Black Lives Matter Protests Continue In Cleveland, Parma And Across Region
Black Lives Matter protests continued over the weekend, with gatherings and marches in Akron, Avon, Medina, Parma, Strongsville, and Cleveland.
In Parma, the crowd was primarily white, just like the Cleveland suburb itself. The city is about 91 percent white and 3 percent Black, according to Census.gov.
Protesters stop at the corner of Ridge Road and Ridgewood Drive, near Parma City Hall. [Lisa Ryan / ideastream]
But organizers said that’s exactly why a Black Lives Matter march is necessary, to help Black residents feel safe and to promote a more welcoming city.
“This city is beautiful and it needs to be more diverse,” one woman shouted to the crowd from her megaphone.
The crowd marched from Ridgewood Lake Park to the Parma Justice Center, stopping at a corner near Parma City Hall.
A larger and more diverse crowd formed later in the day for a Black Lives Matter protest focused on questioning the death of Desmond Franklin, a Black man killed by an off-duty Cleveland police officer in April. The County referred the incident to a Special Prosecutor.
Participants first gathered at the Second District police station, which was barricaded off with National Guard soldiers stationed nearby. Police watched the protest from the roofs of nearby buildings.
A barrier separates Cleveland's second district police station and protesters. [Lisa Ryan / ideastream]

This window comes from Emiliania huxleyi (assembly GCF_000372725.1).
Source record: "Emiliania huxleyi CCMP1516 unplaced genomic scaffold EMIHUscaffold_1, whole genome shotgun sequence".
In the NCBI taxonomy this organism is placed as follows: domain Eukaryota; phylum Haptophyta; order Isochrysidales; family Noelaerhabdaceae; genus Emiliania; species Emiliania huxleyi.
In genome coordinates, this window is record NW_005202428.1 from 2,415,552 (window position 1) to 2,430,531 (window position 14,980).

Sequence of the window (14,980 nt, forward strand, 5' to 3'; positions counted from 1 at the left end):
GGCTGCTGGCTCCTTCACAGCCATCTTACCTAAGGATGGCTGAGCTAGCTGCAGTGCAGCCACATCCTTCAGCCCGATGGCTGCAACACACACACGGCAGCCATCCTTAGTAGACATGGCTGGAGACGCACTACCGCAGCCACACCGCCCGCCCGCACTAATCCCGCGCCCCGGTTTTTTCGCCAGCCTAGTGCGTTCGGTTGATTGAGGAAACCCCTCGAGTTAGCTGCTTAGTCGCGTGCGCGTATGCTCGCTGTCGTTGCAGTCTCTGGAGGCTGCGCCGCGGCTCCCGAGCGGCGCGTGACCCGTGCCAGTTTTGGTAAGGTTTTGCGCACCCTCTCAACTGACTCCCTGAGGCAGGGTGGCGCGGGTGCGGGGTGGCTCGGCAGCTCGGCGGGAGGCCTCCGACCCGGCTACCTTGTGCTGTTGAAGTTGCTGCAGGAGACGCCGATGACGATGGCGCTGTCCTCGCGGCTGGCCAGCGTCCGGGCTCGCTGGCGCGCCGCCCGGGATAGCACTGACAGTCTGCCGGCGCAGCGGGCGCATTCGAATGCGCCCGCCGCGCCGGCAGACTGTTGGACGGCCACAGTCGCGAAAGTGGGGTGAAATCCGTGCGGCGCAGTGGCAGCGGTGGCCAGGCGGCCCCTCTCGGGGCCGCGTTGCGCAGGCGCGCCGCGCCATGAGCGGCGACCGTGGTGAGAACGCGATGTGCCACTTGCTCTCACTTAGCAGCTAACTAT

The crowd chanted, “This is a peaceful protest,” along with the names of those killed by police officers in recent months, including Breonna Taylor in Louisville and George Floyd, whose death in Minneapolis recently sparked Black Lives Matter protests across the country.
The group sat down and had a moment of silence for the lives lost.
Pearl Road is shut down as protesters sit and listen to speakers. [Lisa Ryan / ideastream]
The crowd then marched from the police station to Pearl Road, where they also sat and listened quietly, despite not being able to hear the speakers from the back of the blocks-long gathering.
The police escorted the Parma and Cleveland marches, blocking off roads on the path.
During the Cleveland march, people handed out water and food along the way. One group gave out free face masks, citing racial health disparities during the coronavirus pandemic that causes a disproportionate amount of Black people to die from the virus.
At both protests, a large majority of the crowds wore face masks, which Cuyahoga County Health Commissioner Terry Allan said is an important factor in preventing the spread of COVID-19.